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  • Gramm, McCain and Obama

    Posted by Jonathan on July 10th, 2008 (All posts by )

    Phil Gramm spoke the truth. The economy is in a slow period, but the recession that many of us (including me) anticipated has not happened. IOW, despite significant structural problems in the economy (housing meltdown, inflation, oil prices, weak dollar and other policy mistakes), the economy is holding up. This is good news.

    There is a disconnect between the real economy, which is doing OK, and the media picture of an economy about to fall into steep recession if not depression. It’s obvious what’s going on. First, the media industry is consolidating: old media businesses are failing, their employees either being laid off or worried about their jobs; new media businesses like Google are changing the fundamentals of the media industry. So there is a lot of fear and uncertainty among media people, and that uncertainty gets reflected in news reports and opinion columns.

    Second, the big media are, as usual, doing their best to get the Democrat elected. This means that the economy is going to be terrible until the election, after which we will (assuming the Democrats win big) experience a remarkable recovery due to the farsighted policies of President Obama and the Democratic Congress.

    Gramm was merely pointing out what was already obvious to serious observers. Maybe, for tactical political reasons, he shouldn’t have been as blunt as he was in the Washington Times interview, but that’s hindsight. The problem is that McCain immediately disassociated himself from Gramm in a way that weakens his campaign. Gramm, a former economics professor, is known for having a clue about economics. Indeed he was brought into McCain’s campaign to compensate for the candidate’s widely acknowledged weakness in this area. McCain’s hasty disavowal of Gramm therefore looked like a political panic. He was behaving like the old McCain, whose primary loyalty often appeared to be to the media and Democratic opinion. The media and Democrats decry what they see as a disastrous economy, therefore McCain could not allow Gramm’s reasonable statements to stand. He didn’t even try to spin them but flatly disavowed them. This was McCain at his worst.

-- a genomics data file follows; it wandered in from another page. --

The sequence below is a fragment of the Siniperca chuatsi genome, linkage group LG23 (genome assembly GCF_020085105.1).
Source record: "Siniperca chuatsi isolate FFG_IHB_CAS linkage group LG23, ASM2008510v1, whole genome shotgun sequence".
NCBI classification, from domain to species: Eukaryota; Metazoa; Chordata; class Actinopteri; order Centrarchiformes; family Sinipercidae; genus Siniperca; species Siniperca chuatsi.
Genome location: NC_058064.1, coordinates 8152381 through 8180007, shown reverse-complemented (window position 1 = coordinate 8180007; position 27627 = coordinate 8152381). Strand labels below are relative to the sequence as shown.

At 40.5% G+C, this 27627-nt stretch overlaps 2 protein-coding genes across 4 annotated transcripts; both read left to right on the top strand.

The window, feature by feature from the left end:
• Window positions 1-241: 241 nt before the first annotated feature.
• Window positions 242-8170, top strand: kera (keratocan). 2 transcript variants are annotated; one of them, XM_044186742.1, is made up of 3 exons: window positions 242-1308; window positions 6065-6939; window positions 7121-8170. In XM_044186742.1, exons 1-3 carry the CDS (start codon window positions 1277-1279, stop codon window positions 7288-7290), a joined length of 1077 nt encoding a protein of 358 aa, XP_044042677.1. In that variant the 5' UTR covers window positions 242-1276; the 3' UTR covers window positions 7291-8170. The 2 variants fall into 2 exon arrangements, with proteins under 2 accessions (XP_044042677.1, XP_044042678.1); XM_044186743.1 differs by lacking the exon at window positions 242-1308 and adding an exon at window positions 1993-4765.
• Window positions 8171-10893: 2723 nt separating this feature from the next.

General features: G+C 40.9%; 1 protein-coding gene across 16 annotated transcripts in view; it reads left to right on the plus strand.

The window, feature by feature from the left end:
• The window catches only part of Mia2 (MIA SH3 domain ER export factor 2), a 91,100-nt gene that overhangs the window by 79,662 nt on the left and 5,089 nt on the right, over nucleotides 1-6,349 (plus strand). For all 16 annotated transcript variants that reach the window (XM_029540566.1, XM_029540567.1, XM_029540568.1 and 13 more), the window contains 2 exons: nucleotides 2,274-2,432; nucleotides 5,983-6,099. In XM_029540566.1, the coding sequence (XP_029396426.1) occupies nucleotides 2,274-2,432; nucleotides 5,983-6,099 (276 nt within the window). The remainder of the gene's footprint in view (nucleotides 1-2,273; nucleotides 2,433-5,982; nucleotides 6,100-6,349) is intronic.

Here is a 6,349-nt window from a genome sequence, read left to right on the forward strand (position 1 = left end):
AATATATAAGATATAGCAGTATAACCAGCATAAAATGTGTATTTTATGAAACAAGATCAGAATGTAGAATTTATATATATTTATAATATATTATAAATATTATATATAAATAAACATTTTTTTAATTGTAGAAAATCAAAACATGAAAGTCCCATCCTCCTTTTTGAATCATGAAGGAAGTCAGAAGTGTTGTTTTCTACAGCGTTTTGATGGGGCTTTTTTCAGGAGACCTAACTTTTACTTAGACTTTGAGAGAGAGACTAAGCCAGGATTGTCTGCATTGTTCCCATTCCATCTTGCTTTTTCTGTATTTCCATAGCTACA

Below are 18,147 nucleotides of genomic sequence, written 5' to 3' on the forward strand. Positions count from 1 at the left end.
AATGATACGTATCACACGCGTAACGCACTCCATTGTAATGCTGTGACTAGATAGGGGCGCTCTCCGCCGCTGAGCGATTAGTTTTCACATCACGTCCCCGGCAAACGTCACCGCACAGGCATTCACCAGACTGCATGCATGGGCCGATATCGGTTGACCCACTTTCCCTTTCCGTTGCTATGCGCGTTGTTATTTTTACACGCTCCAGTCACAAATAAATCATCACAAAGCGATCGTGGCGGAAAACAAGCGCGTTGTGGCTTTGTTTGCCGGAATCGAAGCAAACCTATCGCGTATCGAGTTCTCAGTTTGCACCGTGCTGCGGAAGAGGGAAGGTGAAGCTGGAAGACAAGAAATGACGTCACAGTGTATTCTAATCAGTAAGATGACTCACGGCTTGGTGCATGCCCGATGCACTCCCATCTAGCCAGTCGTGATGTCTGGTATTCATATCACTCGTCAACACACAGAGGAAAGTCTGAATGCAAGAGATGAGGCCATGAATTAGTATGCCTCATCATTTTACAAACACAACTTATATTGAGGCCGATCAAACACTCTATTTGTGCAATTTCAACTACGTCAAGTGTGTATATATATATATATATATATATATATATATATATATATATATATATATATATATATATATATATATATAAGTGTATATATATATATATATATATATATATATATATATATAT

The Gramm incident also showed Obama at his worst. While Obama showed consummate political skill in exploiting the McCain campaign’s missteps, he revealed in doing so the glibness and extreme arrogance that unnerve some of us. Here is the key part of Obama’s response to Gramm:

    “Senator Phil Gramm, a top economic advisor to Senator McCain, just recently said that this is merely ‘a mental recession,'” Obama said during a campaign appearance in Virgina.
     
    “Senator Gramm then deemed the United States, and I quote, ‘a nation of whiners,'” Obama said.
     
    “Well, you know, America already has one Dr. Phil,” Obama said, referring to a tough-talking television talk show host and psychologist.
     
    “When it comes to the economy, we don’t need another,” he said.
     
    “I think it’s time we had a president who doesn’t deny our problems or blame the American people for them, but takes responsibility and provides the leadership to solve them. That’s the kind of president I will be.”

    Obama, who appears to know little about economics, blames economist Gramm for denying the existence of problems that don’t exist. The arrogance comes through more clearly on video:

    I had thought McCain was due for a bounce, but things aren’t looking good. And of course McCain is his own world of bad policies.

    Interesting times ahead.

     

    40 Responses to “Gramm, McCain and Obama”

    1. Ginny Says:

      As accurate as Gramm is, I think we can see why he didn’t go far in politics. (The gossip around here – where he lived and taught – seldom makes him sound endearing. Some of this may be liberal academia critical of a conservative, but the picture isn’t a lot better from admirers of his theory and his intellect.) You can be right but if you want to be effective it is best not to be offensive.